Ann Bordelon: That’s right. It’s kind of the problem trifecta, but but I, I did, looking back, I mean, that job was just so as you use the word pivotal to my career in so many ways, I mean, from a people leadership, from understanding how to build a relationship with your business partner, how to, how to develop credibility when you have none and how to, you know, how to figure out how to get quick wins for your organization. So people will start believing that your organization can enable be an enabler instead of a, a barrier. And at the same time, while, you know, as an accountant, you know, putting in some form of internal control and which could be viewed as barriers, but we did it in a way that was, I think, something that was healthy for the business. I think the other thing that I learned in that role was because it was a role that was much broader than accounting. It really was about capital allocation. We were, we were deciding which three or 400 stores we were going to open back then. And if you, you know, if you have six or $8 billion worth of capital spin, how, and you have 1,300 opportunities to choose from, which ones do you choose. And that was where I learned that I hadn’t given myself enough credit for my, the, the finance side of my brain versus just the accounting side of my brain. It’s very, two very different technical skills, but I didn’t really know that I could do that. I always thought it was, I thought it was, I don’t know, in college, I took, took finance classes, but they scared me. I was intimidated by them. And, I won’t lie, I mean, in that job, I was intimidated by that whole side of the business. But, but I did learn that I could do it. I could understand it, I could lead it. I could, you know, make, make good decisions. And it really changed my whole outlook. I had up until that point very much looked at myself as kind of a technical accountant. And didn’t really look at my career path. I didn’t look, I didn’t, I would never have thought that I would have been a CFO of a $55 billion division of a company until I had that job, I just didn’t think that that was in the cards for me until I was put in that role. And so I’m very thankful that I was volun-told to go into that role because I don’t think I would have done, I wouldn’t have applied for that role, wouldn’t have probably raised my hand for that role. But my, my boss at the time said, Ann, you really need to go do this. It’s great for the company. It’ll be great for you. And I, I just never, I didn’t realize how great it would be for my career because of all the things that I learned in terms of leadership on the technical side, how to, you know, how to negotiate, how to build consensus and influence. Those were all things I learned in that job. And one way or another that I probably didn’t really, I mean, I probably had them, but I just didn’t use them to the extent that I had to in that.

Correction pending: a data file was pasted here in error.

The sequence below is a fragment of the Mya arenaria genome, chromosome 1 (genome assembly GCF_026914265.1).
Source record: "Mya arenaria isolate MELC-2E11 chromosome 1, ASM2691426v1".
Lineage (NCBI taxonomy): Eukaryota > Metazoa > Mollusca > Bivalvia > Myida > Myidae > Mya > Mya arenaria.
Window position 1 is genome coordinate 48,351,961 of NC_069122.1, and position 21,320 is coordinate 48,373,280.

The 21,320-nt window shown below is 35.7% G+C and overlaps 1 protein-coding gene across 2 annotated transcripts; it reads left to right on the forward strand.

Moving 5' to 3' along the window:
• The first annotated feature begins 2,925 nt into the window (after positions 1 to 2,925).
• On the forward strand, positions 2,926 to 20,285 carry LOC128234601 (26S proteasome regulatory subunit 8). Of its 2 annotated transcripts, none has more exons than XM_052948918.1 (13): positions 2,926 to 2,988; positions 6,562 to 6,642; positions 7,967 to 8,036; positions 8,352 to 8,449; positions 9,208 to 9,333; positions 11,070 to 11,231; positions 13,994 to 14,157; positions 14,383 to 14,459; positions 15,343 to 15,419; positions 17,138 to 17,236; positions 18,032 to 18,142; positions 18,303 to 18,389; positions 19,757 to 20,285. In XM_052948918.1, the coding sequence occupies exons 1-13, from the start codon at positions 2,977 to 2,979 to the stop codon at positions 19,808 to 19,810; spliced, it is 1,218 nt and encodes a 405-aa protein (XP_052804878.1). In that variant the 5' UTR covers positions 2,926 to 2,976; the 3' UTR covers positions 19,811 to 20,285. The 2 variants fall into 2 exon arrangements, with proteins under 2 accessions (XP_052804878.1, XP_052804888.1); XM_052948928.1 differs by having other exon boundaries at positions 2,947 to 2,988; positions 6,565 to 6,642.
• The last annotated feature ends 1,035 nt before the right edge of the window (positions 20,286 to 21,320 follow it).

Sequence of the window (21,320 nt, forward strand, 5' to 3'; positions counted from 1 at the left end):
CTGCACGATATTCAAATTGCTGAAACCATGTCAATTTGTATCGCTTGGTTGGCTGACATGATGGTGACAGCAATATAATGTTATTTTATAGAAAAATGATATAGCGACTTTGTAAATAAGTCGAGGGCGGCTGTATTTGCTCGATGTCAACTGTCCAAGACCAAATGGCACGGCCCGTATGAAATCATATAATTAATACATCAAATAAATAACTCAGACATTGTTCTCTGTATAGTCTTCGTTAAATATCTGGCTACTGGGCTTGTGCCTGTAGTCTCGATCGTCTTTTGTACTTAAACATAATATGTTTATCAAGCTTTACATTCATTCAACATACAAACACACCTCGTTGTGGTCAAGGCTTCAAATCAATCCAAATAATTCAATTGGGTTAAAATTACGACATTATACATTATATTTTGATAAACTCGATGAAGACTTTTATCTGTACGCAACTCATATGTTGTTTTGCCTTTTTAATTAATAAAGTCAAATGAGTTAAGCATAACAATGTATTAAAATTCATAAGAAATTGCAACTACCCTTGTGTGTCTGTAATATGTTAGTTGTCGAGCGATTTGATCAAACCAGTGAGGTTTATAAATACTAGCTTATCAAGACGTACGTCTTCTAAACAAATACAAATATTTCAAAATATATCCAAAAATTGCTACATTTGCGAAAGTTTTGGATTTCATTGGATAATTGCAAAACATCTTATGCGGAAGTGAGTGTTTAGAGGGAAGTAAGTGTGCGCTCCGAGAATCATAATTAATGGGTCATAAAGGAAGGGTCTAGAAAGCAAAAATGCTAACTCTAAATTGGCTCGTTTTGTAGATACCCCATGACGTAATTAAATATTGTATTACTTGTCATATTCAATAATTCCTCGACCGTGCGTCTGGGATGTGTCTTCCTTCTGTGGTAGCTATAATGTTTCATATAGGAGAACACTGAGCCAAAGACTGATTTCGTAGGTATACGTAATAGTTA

Celia Swanson: Right. Isn’t that awesome that you had somebody who believed in you enough, who said you ought to apply for that because I see something in you that maybe you don’t see in yourself? And you, you, you got that opportunity, and all these doors opened after that.